Many processes are like zombies. They wake up in the morning, brush their teeth, take the train ride to work and start working. For four hours they check their emails, put of fires and curse the work they do. Then, luckily, it’s time for a lunch break. Grab something to eat, read the latest news, check Facebook and feel already sad to go back to afternoon session at work. Head to office, work for four more hours, take train to home and watch TV until before going to sleep. This sounds almost like a recap of old movie called Trainspotting. There’s no beat in their lives. There’s no passion or drive! Maybe you are thinking already that I was talking about people and not about processes? Perhaps, perhaps… My question to you is that how can you make sure your business is not run by such zombie processes?
“Living Process” is a term that means many things to many different people. Probably it doesn’t mean anything to some people either. How deep philosophical discussion do we want to have? Can processes be alive? Can processes be? I still remember those sweat pearls forming to my forehead while doing the philosophy exams as part of my doctorate studies. I’m not going to be so cruel and put you through the same pain… You’re welcome!
NLP has a term “the map is not the territory”. Basically it means that individual people do not have access to absolute knowledge of reality, but in fact only have access to a set of beliefs they have built up over time, about reality. So, reality is what we believe it to be. Same way processes may not be the reality of things occurring in real-life. Just to make sure we talk about same things when we talk about processes, I mean with processes all the work that is done in an organization to produce successful customer outcomes (i.e. value to customers). You can map the processes, i.e. how the work is done. You can optimize processes, i.e. how people work. In the same way as process maps may not represent reality accurately, organizational charts may not represent the power base of a company (in other than official sense).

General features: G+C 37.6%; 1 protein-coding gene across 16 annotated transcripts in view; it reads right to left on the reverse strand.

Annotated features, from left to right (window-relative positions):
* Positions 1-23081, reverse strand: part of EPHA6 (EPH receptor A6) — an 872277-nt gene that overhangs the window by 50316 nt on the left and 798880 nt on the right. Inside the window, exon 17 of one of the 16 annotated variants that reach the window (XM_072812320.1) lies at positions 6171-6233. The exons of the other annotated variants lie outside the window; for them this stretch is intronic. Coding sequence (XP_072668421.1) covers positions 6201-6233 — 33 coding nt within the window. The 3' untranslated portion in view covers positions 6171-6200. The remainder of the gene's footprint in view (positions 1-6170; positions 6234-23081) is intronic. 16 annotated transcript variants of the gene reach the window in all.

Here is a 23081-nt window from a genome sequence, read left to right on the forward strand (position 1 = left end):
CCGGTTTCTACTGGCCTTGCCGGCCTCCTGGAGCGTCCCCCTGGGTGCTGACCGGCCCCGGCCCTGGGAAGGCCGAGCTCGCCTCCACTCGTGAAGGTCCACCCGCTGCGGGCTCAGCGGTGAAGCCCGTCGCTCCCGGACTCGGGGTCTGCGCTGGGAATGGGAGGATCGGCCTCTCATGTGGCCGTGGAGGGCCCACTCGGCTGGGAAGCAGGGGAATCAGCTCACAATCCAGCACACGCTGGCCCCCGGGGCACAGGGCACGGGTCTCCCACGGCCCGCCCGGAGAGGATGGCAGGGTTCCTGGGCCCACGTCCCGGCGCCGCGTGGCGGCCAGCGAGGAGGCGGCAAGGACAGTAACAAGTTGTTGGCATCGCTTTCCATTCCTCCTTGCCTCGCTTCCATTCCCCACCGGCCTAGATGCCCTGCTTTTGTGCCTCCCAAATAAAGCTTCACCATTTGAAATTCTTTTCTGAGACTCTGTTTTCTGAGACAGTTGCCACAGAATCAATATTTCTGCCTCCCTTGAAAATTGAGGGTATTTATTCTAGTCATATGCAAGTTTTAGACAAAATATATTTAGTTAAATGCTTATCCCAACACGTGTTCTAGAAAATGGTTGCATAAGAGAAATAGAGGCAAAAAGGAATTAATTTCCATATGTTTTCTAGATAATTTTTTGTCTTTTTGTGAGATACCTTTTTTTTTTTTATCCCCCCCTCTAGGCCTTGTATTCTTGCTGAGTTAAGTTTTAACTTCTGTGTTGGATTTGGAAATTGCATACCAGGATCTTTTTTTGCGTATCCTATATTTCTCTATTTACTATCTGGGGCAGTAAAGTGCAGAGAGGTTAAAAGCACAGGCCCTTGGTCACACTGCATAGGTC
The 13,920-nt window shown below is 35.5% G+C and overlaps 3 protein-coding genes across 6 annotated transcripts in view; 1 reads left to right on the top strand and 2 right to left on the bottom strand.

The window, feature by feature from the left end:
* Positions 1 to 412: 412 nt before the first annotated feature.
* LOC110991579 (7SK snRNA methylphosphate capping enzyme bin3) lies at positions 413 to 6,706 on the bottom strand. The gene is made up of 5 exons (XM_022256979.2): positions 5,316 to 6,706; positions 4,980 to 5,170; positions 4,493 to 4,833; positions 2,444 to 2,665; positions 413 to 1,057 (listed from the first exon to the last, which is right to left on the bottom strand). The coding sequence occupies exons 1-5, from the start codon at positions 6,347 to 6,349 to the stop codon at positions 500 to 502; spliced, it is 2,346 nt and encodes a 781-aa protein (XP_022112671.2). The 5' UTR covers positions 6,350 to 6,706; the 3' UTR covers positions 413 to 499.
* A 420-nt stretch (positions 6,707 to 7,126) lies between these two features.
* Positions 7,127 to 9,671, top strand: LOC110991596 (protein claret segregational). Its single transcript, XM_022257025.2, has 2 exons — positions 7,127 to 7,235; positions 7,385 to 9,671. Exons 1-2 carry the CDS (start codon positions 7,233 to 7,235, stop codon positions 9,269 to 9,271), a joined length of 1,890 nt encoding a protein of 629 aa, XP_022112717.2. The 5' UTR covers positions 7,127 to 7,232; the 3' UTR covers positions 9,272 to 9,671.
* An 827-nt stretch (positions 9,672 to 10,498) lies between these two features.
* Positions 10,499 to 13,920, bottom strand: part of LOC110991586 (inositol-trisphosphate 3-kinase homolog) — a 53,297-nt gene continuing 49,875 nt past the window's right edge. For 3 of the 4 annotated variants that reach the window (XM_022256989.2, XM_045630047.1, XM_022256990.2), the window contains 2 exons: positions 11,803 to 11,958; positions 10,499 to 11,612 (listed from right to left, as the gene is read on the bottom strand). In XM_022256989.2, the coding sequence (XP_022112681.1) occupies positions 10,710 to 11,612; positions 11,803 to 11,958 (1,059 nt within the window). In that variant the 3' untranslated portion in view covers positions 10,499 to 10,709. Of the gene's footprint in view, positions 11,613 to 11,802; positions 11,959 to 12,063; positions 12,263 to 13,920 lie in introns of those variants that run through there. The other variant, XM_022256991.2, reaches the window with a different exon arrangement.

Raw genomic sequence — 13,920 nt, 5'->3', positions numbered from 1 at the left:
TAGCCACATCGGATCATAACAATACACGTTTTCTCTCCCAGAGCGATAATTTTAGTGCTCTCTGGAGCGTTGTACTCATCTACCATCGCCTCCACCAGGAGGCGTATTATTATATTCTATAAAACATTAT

Maybe if we tie all these things together and say that processes are all the work people do in the organizations to generate value to customers, processes become something that could be alive. They become the people who are behind the processes. Well, how about factories then? For example the car factories I have done several process projects for, have thousands of robots that are guided by software. When you look at those robots working, you could almost think that they are alive and working as part of a manufacturing process. But since those robots cannot think for themselves (at least today), my interpretation is that people behind those robots have made them alive through their programming and such efforts.
What happens if you take the people and robots out from the process? Is there a living process left? Personally I don’t think so. The lifeblood of processes are the actors of it. As you surely know, processes are the work to turn inputs into outputs (at least according to some definitions). I would like to think that processes are way to create outcomes. To enable something great to happen for our customers.